The Supreme Court's arguments are not televised or broadcast live, but coverage of can be found online on the Indiana Lawyer Web site at www.theindianalawyer.com, as well as in the Indiana Lawyer Daily and print editions of the newspaper.
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  1. Uh oh, someone is really going to get their panti ... uh, um ... I mean get upset now: http://www.theguardian.com/us-news/2015/mar/31/arkansas-passes-indiana-style-religious-freedom-bill

  2. Bryan, stop insulting the Swedes by comparing them to the American oligarchs. Otherwise your point is well taken.

  3. Sociologist of religion Peter Berger once said that the US is a “nation of Indians ruled by Swedes.” He meant an irreligious elite ruling a religious people, as that Sweden is the world’s least religious country and India the most religious. The idea is that American social elites tend to be much less religious than just about everyone else in the country. If this is true, it helps explain the controversy raking Indiana over Hollywood, San Fran, NYC, academia and downtown Indy hot coals. Nevermind logic, nevermind it is just the 1993 fed bill did, forget the Founders, abandon of historic dedication to religious liberty. The Swedes rule. You cannot argue with elitists. They have the power, they will use the power, sit down and shut up or feel the power. I know firsthand, having been dealt blows from the elite's high and mighty hands often as a mere religious plebe.

  4. I need helping gaining custody of my 5 and 1 year old from my alcoholic girlfriend. This should be an easy case for any lawyer to win... I've just never had the courage to take her that far. She has a record of public intox and other things. She has no job and no where to live othe than with me. But after 5 years of trying to help her with her bad habit, she has put our kids in danger by driving after drinking with them... She got detained yesterday and the police chief released my kids to me from the police station. I live paycheck to paycheck and Im under alot of stress dealing with this situation. Can anyone please help?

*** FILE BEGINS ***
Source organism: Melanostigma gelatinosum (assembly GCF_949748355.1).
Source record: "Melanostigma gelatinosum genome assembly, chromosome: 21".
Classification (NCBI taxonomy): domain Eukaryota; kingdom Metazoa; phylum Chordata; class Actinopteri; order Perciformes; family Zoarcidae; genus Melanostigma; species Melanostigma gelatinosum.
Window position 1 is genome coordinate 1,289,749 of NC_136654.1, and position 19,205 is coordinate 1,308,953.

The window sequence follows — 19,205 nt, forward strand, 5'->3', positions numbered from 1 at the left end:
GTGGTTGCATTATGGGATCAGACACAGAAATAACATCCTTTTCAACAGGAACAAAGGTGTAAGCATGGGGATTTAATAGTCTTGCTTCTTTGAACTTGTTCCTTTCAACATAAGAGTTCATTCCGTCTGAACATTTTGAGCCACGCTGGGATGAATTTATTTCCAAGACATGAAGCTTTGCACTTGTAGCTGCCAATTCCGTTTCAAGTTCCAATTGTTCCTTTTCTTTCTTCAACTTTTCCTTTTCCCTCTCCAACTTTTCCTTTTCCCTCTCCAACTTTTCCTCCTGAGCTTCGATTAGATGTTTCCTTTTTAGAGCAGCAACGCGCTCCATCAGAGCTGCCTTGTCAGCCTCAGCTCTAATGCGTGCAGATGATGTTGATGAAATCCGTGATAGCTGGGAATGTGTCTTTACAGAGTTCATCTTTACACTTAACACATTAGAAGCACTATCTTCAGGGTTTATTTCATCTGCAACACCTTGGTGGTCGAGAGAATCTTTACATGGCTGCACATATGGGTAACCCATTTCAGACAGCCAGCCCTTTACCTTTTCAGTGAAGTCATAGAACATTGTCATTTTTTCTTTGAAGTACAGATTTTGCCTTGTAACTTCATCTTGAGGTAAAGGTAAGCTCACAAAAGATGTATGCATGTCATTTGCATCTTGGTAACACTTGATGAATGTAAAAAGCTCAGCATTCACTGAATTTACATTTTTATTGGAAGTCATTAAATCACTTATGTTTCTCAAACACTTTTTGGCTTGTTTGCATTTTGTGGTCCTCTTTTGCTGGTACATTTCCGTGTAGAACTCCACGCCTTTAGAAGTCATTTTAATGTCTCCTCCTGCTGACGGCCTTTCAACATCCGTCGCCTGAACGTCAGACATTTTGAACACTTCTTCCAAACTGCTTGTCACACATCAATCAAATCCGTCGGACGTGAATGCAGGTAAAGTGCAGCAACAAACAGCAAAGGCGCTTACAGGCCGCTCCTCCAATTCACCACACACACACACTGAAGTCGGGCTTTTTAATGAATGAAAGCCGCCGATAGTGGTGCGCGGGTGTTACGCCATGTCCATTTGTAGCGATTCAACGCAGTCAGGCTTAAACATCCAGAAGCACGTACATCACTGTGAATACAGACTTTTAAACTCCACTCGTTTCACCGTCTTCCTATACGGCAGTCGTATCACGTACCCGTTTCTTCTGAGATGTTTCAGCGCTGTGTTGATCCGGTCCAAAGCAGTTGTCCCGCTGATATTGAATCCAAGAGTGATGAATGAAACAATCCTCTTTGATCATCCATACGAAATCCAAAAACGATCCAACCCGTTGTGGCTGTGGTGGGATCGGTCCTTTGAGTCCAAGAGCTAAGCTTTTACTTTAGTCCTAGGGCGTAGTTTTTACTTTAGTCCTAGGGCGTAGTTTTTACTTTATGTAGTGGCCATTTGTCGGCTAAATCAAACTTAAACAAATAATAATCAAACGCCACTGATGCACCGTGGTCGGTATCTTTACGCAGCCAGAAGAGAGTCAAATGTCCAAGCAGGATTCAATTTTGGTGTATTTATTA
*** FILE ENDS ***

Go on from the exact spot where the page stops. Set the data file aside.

5. The more a state tries to force people to associate, who don't like each other and simply want to lead separate lives, the more that state invalidates itself....... This conflict has shown clearly that the advocates of "tolerance" are themselves intolerant, the advocates of "diversity" intend to inflict themselves on an unwilling majority by force if necessary, until that people complies and relents and allows itself to be made homogenous with the politically correct preferences of the diversity-lobbies. Let's clearly understand, this is force versus force and democracy has nothing to do with this. Democracy is a false god in the first place, even if it is a valid ideal for politics, but it is becoming ever more just an empty slogan that just suckers a bunch of cattle into paying their taxes and volunteering for stupid wars.